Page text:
The Department of Health’s analysis of the impact of forcing cigarette companies to use plain packaging was a box-ticking exercise that breached the Government’s own analysis guidelines, the country’s biggest tobacco company has claimed.
JTI Ireland, whose brands include Benson & Hedges and Silk Cut, said the department’s Regulatory Impact Analysis (RIA) was begun too late and only published after Oireachtas debate on the proposed laws started.
The company also complained the two-week public consultation period fell far short of the 12 weeks recommended for best practice, and it said the analysis failed to examine alternatives to legislation.
Igor Dzaja, JTI Ireland general manager, said repeated calls for the RIA to be carried out and published in advance of Oireachtas debate had been ignored.
“Its absence meant that the Government’s decision to publish a bill and debate in the Dáil and Seanad took place in the absence of fundamental information,” he said.
“When the RIA did appear, it was apparent that it had been produced to support a policy decision that had already been taken.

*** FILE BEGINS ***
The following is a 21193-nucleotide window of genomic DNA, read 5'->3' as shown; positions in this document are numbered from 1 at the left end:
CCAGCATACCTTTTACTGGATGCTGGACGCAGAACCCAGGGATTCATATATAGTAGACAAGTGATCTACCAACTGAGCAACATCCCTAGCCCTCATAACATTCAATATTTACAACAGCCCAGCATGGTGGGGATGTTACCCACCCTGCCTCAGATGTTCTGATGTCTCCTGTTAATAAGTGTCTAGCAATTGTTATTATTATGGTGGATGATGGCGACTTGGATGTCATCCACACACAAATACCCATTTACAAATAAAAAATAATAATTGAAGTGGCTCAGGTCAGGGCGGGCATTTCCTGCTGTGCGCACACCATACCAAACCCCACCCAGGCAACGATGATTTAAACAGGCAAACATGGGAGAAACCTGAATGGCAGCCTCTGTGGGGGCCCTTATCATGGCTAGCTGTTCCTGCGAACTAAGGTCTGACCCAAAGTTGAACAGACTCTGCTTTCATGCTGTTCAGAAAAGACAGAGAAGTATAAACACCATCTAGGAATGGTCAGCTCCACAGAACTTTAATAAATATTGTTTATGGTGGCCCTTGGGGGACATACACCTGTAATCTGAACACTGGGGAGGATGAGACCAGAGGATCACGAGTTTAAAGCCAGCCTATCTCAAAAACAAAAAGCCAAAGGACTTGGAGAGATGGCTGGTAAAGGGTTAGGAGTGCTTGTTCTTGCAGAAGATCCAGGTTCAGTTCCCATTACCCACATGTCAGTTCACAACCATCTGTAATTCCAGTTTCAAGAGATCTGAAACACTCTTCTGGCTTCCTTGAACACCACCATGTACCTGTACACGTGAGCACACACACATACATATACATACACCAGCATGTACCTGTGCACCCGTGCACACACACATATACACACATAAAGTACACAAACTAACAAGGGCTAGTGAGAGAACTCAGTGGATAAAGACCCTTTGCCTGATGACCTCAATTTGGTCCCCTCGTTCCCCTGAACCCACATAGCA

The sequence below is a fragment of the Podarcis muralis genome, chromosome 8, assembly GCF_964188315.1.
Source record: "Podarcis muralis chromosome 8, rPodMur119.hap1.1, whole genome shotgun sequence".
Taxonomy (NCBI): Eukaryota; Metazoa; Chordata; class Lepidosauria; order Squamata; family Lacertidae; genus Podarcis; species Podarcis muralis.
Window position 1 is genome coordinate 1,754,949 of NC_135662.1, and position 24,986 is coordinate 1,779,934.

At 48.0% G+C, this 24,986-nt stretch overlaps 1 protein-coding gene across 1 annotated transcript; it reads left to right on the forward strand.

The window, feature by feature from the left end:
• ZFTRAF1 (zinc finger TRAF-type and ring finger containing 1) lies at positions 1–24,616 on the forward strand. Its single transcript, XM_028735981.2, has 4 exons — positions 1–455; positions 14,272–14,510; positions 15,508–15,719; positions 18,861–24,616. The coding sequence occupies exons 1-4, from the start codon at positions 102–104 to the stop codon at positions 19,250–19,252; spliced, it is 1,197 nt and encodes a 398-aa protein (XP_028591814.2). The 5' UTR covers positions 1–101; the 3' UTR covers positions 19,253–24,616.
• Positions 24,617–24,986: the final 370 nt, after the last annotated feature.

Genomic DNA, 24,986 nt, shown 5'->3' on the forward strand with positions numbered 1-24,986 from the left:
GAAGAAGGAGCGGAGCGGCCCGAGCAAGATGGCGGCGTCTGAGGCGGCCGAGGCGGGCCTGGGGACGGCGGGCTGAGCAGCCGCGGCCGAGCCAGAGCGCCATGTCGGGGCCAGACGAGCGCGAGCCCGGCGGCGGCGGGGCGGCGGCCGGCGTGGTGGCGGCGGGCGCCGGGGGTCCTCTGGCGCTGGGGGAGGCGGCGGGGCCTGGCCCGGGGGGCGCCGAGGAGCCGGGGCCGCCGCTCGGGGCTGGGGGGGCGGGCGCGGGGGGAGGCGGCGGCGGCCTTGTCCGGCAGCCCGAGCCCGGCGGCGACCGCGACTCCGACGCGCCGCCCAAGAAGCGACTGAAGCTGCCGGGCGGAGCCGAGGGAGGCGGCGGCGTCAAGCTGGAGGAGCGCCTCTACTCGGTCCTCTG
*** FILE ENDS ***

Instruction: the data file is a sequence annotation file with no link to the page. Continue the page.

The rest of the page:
“In reality the RIA was no more than a box-ticking exercise in order to give the impression of some level of regulatory process,” he said.
He called for Dáil debate on the Public Health (Standardised Packaging of Tobacco) Bill to be suspended until a fresh RIA and public consultation process was completed.
Mr Dzaja made his remarks while publishing a consultants’ report commissioned by JTI Ireland which found the RIA process was “fundamentally flawed”.
Under the plain packaging proposal, brand logos could not appear on cigarette boxes, brand names would be small, plain lettering and the bulk of the packet would be taken up with health warnings.
The tobacco industry has warned the move will not curb the demand for tobacco products but will push more buyers towards illegal imports.
The Department of Health is preparing a response to issues raised by several EU member states about the proposal.
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